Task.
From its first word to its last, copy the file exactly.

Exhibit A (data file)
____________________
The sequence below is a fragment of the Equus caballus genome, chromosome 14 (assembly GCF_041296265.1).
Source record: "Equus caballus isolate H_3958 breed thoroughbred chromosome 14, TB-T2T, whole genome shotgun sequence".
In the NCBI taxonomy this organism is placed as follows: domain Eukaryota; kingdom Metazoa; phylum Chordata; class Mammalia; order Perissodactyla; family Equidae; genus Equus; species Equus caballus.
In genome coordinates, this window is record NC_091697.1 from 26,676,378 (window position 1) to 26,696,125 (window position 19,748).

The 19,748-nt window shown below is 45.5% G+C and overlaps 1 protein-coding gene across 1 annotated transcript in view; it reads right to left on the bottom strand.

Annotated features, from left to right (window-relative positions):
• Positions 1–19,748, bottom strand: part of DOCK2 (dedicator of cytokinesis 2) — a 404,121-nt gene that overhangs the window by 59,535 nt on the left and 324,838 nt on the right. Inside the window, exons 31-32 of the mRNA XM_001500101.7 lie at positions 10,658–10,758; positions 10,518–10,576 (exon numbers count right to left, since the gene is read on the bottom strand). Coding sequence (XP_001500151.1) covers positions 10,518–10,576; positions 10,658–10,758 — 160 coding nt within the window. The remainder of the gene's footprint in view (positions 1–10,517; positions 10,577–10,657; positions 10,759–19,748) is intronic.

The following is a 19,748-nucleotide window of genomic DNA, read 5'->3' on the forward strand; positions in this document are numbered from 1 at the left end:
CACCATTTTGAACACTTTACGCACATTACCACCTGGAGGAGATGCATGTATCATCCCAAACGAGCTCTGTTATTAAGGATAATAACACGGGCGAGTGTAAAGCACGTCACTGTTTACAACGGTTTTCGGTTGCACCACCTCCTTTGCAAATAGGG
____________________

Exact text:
The sequence below is a fragment of the Equus caballus genome, chromosome 14 (assembly GCF_041296265.1).
Source record: "Equus caballus isolate H_3958 breed thoroughbred chromosome 14, TB-T2T, whole genome shotgun sequence".
In the NCBI taxonomy this organism is placed as follows: domain Eukaryota; kingdom Metazoa; phylum Chordata; class Mammalia; order Perissodactyla; family Equidae; genus Equus; species Equus caballus.
In genome coordinates, this window is record NC_091697.1 from 26,676,378 (window position 1) to 26,696,125 (window position 19,748).

The 19,748-nt window shown below is 45.5% G+C and overlaps 1 protein-coding gene across 1 annotated transcript in view; it reads right to left on the bottom strand.

Annotated features, from left to right (window-relative positions):
• Positions 1–19,748, bottom strand: part of DOCK2 (dedicator of cytokinesis 2) — a 404,121-nt gene that overhangs the window by 59,535 nt on the left and 324,838 nt on the right. Inside the window, exons 31-32 of the mRNA XM_001500101.7 lie at positions 10,658–10,758; positions 10,518–10,576 (exon numbers count right to left, since the gene is read on the bottom strand). Coding sequence (XP_001500151.1) covers positions 10,518–10,576; positions 10,658–10,758 — 160 coding nt within the window. The remainder of the gene's footprint in view (positions 1–10,517; positions 10,577–10,657; positions 10,759–19,748) is intronic.

The following is a 19,748-nucleotide window of genomic DNA, read 5'->3' on the forward strand; positions in this document are numbered from 1 at the left end:
CACCATTTTGAACACTTTACGCACATTACCACCTGGAGGAGATGCATGTATCATCCCAAACGAGCTCTGTTATTAAGGATAATAACACGGGCGAGTGTAAAGCACGTCACTGTTTACAACGGTTTTCGGTTGCACCACCTCCTTTGCAAATAGGG